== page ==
Three Steps to Choosing a Marriage Counselor
From my years of working with couples as a marriage counselor, here's what I've found:
1. It's normal to have delayed getting help with your relationship. Research says couples wait an average of 6 to 7 years. Unfortunately, the tension between you may have become greater, though this can be dealt with as part of the counseling process.
2. Choosing a marriage counselor is daunting -- couples wonder whether the person they select will be a good fit.
3. Couples may fear their problems are unique and that they'll not be understood by the therapist. Or worse: that they will be judged.
4. There's often a fear that marriage counseling won't help.
From these experiences -- and hearing couples concerns and answering their questions -- I've come up with the following steps that I believe are critical to consider when making your decision of which counselor to select.
1. What theory or model of couples counseling does the therapist use?
It's critically important to ask the prospective counselor about their specific approach or method and about the research statistics on the success of that model.
When a therapist follows a model:
-- There's a roadmap for guiding them that is supported by research studies
-- The therapist has invested in and made a commitment to training and usually ongoing learning about the best approach to helping couples
-- There's often a national and international network of therapists who have trained in and use the model. This provides your therapist with resources, continuing education and access to new research
2. Specialist or Jack (or Jill) of All Trades?
When I first began in private practice, I worked with clients experiencing a range of challenges: work-related stress, anxiety, depression, marital and family issues. At times, I enjoyed the variety.
Yet, now that my focus is narrowed to relationship issues, I feel I am stronger in this one, focused (and important!) area. My broad background helps me understand clients who may be experiencing depression and anxiety and to make appropriate referrals. My specialization in couples, however, provides a dedication to the one area in which I feel I am most effective.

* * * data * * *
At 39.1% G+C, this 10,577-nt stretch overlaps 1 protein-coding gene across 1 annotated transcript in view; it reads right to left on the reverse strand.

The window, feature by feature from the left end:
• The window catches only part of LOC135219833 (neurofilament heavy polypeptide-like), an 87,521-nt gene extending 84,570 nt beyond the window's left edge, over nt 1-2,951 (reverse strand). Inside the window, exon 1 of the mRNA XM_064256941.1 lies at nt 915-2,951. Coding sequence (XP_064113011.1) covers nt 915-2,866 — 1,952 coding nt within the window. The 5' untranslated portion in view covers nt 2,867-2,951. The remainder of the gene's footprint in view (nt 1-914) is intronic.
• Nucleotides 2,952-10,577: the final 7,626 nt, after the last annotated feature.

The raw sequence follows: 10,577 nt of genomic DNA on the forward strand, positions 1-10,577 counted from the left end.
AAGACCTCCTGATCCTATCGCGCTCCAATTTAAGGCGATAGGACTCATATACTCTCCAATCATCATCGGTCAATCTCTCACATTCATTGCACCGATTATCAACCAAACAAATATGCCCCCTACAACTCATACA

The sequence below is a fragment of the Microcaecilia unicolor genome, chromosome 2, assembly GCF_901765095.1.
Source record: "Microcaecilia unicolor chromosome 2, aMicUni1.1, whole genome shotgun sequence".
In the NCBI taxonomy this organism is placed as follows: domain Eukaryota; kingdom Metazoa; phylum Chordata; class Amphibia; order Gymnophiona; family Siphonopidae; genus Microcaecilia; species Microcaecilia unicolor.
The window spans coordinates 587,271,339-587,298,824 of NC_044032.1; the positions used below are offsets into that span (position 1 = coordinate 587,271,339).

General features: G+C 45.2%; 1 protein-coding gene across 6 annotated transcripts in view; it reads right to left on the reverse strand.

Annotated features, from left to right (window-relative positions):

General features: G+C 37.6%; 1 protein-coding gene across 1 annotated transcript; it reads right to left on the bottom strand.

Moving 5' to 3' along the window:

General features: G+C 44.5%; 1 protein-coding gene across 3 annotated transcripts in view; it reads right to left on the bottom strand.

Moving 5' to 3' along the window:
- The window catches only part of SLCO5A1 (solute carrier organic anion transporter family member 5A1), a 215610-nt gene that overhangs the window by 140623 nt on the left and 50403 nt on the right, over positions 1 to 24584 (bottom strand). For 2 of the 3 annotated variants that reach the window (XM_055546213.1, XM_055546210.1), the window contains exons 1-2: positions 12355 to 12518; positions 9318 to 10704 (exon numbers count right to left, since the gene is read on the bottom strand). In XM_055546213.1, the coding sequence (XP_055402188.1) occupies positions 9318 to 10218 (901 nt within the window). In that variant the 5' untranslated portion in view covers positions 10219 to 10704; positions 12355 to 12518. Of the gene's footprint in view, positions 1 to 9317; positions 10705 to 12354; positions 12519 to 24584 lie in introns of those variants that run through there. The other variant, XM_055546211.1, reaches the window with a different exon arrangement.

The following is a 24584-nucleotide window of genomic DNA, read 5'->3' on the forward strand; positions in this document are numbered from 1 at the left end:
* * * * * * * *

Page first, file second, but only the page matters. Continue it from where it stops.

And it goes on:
My point here is that you may want, in choosing a marriage counselor, a therapist who does a significant amount of work in the type of issue for which you are seeking help.
The Internet makes information about therapists readily available -- on their own web sites and on web sites on the specific methods and therapy approaches. When you first invest time in your search, you are more likely to find the best possible match in the professional you choose.
(Note: I am only referring only to state-licensed professionals here. There are "coaches" who say they work with couples; however, my recommendation is to find a licensed, credentialed person who is skilled in working with couples and relationship issues.)
3. Can you be open and feel comfortable with the therapist?
Some studies have found that the greatest determinant of success in counseling of any type is the relationship with the therapist. During the course of therapy, you form an alliance with the therapist -- you entrust him or her to be a caring, knowledgeable professional with whom you feel a connection of trust.
It is this alliance that allows both members of the couple to open up and discuss their deepest concerns so that the therapy can move forward.
The feelings of comfort with the therapist generally emerge in the first few sessions. A sense of relief may be felt by the couple: "Here is someone who knows how to help us!" "She is able to stay calm when we are not." And, you can typically judge whether he or she is approachable and reassuring.
Some questions to ask yourselves:
a. Does the counselor listen intently to each of us? Do we both feel heard and that the therapist does not "take sides" with one partner's viewpoint?
b. Does the therapist show empathy and concern for us and our desired goals?
c. Does the counselor offer comfort and reassurance? When we become upset in session, does the therapist help us understand our emotions and guide us to a calmer place where we can then discuss our true concerns?
d. Does the therapist avoid giving advice or telling us what to do regarding a particular situation? Rather, does he or she help us learn to resolve issues between us and develop our own solutions?
e. If you felt any of the above was not feeling right or comfortable, do you feel you could let the therapist know? Being able to share any emerging concerns with the therapist can be critical to your continued success in the process.
Can Marriage Counseling Help?
Choosing a marriage counselor is a critically important step. The method I use, Emotionally Focused Couple Therapy, has the highest success rate and is also a brief model -- averaging 10 to 20 sessions. We work together to help you understand the distress that has evolved in your relationship and then to meet your goals for regaining closeness.
Much of the success of relationship counseling does depend on the couple. I try to help you gently develop a deeper understanding of both yourself and of your partner. There is a book that goes with the process that I recommend couples read to help them move toward a greater understanding of rebuilding their connection; and at times I assign exercises for the couple to try between sessions.
Linda Schwartz is a Licensed Professional Counselor who works exclusively with couples and individuals on relationship issues. She uses Emotionally Focused Couple therapy, the most effective approach to helping couples recapture their close connection, to learn to resolve issues through deepening their understanding of each other's needs and to heal infidelity and any past hurts in the relationship. Linda offers a free, 15-minute phone consultation to answer your questions about the counseling process. She can be reached at 602-882-0533 or Linda@awarecounseling.com.